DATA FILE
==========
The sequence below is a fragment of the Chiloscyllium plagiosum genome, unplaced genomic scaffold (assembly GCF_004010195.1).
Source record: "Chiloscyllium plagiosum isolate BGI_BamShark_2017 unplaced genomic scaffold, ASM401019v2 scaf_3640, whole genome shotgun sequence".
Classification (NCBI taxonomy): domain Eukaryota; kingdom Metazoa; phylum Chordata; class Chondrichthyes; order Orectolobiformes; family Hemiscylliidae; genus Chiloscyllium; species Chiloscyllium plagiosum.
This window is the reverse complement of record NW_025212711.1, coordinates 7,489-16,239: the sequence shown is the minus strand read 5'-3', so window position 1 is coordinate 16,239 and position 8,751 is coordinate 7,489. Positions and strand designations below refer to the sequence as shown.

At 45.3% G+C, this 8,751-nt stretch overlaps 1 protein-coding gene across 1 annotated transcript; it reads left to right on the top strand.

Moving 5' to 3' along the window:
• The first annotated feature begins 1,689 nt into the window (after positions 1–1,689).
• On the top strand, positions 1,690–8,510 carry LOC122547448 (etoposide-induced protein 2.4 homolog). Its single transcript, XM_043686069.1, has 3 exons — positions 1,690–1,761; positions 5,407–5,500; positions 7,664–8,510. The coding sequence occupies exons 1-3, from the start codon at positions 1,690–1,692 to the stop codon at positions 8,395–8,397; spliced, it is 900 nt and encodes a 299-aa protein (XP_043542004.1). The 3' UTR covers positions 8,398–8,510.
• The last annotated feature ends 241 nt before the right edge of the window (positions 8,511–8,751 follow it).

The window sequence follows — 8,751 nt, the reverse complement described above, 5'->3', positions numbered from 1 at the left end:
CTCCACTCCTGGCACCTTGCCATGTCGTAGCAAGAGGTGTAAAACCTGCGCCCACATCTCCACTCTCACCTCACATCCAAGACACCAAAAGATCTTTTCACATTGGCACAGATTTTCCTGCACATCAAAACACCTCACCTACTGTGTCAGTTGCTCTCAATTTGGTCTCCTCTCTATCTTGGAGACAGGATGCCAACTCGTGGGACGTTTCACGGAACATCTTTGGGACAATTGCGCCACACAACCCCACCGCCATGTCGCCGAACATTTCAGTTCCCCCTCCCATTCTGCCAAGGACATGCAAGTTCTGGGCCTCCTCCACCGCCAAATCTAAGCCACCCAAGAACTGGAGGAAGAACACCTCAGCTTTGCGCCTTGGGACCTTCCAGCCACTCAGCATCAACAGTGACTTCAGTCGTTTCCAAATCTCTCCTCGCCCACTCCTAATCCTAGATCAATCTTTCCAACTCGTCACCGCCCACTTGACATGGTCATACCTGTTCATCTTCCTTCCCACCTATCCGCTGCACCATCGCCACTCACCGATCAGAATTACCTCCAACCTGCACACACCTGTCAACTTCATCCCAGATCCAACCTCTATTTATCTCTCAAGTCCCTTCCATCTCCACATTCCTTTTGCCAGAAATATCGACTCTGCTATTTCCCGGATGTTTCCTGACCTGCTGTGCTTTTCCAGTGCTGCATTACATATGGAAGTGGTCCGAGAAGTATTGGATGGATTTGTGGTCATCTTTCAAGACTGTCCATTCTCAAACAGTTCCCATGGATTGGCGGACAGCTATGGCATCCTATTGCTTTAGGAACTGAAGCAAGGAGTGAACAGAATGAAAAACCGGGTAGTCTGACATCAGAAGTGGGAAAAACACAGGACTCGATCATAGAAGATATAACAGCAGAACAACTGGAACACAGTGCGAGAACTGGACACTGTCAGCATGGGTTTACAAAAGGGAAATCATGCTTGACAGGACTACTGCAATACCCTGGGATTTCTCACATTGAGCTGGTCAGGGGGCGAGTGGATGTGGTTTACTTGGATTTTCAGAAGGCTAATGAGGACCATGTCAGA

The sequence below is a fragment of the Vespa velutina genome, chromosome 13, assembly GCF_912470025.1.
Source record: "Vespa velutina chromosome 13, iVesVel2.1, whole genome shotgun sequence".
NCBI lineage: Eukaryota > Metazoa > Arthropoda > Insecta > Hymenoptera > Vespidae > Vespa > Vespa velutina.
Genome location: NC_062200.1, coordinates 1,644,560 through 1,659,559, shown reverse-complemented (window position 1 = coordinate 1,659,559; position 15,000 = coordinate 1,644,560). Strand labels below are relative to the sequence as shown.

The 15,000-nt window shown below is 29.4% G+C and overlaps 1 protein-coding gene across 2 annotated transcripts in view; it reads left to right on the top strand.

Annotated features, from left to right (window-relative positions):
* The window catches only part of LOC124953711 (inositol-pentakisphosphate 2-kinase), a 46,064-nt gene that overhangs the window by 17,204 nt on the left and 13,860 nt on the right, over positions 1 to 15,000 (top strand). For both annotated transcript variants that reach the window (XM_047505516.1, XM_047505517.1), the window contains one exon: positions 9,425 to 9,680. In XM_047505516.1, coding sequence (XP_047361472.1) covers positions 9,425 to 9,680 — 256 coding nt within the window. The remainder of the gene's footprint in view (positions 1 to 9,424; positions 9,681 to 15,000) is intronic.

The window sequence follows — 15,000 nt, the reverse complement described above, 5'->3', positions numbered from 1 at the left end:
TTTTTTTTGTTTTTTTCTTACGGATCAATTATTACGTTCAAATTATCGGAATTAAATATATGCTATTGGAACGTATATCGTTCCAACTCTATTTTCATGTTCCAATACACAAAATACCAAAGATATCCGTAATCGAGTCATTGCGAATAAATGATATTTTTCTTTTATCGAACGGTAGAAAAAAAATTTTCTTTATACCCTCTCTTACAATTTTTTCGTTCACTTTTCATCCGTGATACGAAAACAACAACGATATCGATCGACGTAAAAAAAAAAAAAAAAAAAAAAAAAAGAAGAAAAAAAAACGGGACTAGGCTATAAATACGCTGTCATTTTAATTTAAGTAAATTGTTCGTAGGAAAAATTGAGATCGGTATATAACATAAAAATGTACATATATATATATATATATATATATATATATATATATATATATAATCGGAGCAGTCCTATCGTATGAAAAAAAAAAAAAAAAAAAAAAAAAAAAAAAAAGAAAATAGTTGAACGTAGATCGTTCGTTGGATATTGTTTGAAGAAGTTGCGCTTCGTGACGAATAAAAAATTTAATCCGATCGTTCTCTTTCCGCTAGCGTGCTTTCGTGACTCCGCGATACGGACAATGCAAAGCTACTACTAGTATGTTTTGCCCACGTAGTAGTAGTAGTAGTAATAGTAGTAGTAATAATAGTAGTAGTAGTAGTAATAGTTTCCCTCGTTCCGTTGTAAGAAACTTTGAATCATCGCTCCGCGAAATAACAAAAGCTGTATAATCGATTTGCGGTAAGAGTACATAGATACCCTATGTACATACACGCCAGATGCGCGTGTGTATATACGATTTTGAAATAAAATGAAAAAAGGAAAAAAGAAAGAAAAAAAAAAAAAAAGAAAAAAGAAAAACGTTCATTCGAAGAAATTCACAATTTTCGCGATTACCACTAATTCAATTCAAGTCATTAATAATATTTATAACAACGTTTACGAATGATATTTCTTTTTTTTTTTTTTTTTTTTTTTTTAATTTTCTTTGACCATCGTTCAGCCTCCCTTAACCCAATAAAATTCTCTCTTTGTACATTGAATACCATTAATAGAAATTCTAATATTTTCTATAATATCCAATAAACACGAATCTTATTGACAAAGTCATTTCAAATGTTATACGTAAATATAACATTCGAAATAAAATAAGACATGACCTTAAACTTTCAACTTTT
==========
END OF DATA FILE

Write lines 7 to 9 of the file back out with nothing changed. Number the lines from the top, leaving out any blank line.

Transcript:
• The first annotated feature begins 1,689 nt into the window (after positions 1–1,689).
• On the top strand, positions 1,690–8,510 carry LOC122547448 (etoposide-induced protein 2.4 homolog). Its single transcript, XM_043686069.1, has 3 exons — positions 1,690–1,761; positions 5,407–5,500; positions 7,664–8,510. The coding sequence occupies exons 1-3, from the start codon at positions 1,690–1,692 to the stop codon at positions 8,395–8,397; spliced, it is 900 nt and encodes a 299-aa protein (XP_043542004.1). The 3' UTR covers positions 8,398–8,510.
• The last annotated feature ends 241 nt before the right edge of the window (positions 8,511–8,751 follow it).